No one said marriage is easy. The one between Eugenides, the spy/thief of Eddis and his sworn enemy the queen of Attolia seemed doomed from the start, a marriage of political convenience, imposed on Attolia by their rival kingdom. For how could the thief possibly love the queen responsible for the loss of his hand?
But Eugenides is anything but predictable and has married the queen for love, even if by doing so he must leave his beloved Eddis behind.
As the t...more
One reason this is my favorite of the 3 is because Eugenides is so present. I'm a fan of his, even though I still feel like I'm missing something. I like stories that I don't have to work quite so hard to figure out. Don't get me wrong, I like having a book that makes me work, but for whatever reason, these ones made me work too h...more
At the end of THE QUEEN OF ATTOLIA Gen found himself in a dilemma. All he wanted was to marry the Queen. However, he forgot to factor in that he would have to become King. He never wanted to rule a country. Gen had outwitted himself.
THE KING OF ATTOLIA picks up soon after Gen and Irene were married. The people of Attolia have not e...more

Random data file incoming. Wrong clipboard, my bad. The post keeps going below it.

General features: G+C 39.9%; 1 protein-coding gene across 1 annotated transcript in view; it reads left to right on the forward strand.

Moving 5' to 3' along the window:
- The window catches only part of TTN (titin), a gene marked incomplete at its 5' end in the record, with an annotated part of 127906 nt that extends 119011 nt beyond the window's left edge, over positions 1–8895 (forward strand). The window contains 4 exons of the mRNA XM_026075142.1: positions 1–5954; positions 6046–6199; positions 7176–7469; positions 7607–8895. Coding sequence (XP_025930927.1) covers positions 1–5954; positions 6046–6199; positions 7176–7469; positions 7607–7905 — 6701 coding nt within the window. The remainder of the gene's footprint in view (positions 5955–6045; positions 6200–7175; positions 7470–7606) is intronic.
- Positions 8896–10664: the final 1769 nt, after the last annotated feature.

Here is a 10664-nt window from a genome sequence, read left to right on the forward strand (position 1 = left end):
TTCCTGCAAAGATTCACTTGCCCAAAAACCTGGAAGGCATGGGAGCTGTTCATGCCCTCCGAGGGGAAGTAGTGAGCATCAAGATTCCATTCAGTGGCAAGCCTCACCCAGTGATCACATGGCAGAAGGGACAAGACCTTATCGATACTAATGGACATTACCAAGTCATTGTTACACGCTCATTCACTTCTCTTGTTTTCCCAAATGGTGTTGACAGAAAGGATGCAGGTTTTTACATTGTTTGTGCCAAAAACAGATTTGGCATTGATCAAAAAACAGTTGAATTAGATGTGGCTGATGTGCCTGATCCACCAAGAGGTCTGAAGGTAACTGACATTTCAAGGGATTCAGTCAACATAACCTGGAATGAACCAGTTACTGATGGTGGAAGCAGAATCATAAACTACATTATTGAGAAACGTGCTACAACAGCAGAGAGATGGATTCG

This is probably my favorite out of The Queen's Thief series. I will say that my expectations for this book were low because it was told from the perspective of Costis, but I was pleasantly surprised when I finished and realized that I enjoyed this one more than the previous two. I think that the reason it was more enjoyable was because it was easier to see how Gen struggled when it was from the perspective of another. Because it is told from an outside perspective, you see how Gen is viewed by...more
Usually, I can't think of anything to say for any of the books on my favorites shelf, mostly because they leave me speechless. This is no exception, but I'll give it a shot.
So. Each one of the installments in The Queen's Thief series revolves around a different theme; The Thief was an adventure, while its sequel, The Queen of Attolia, is about the politics of love and war.
The King of Attolia, however, is about hidden depths, and things that are not what they appear to be.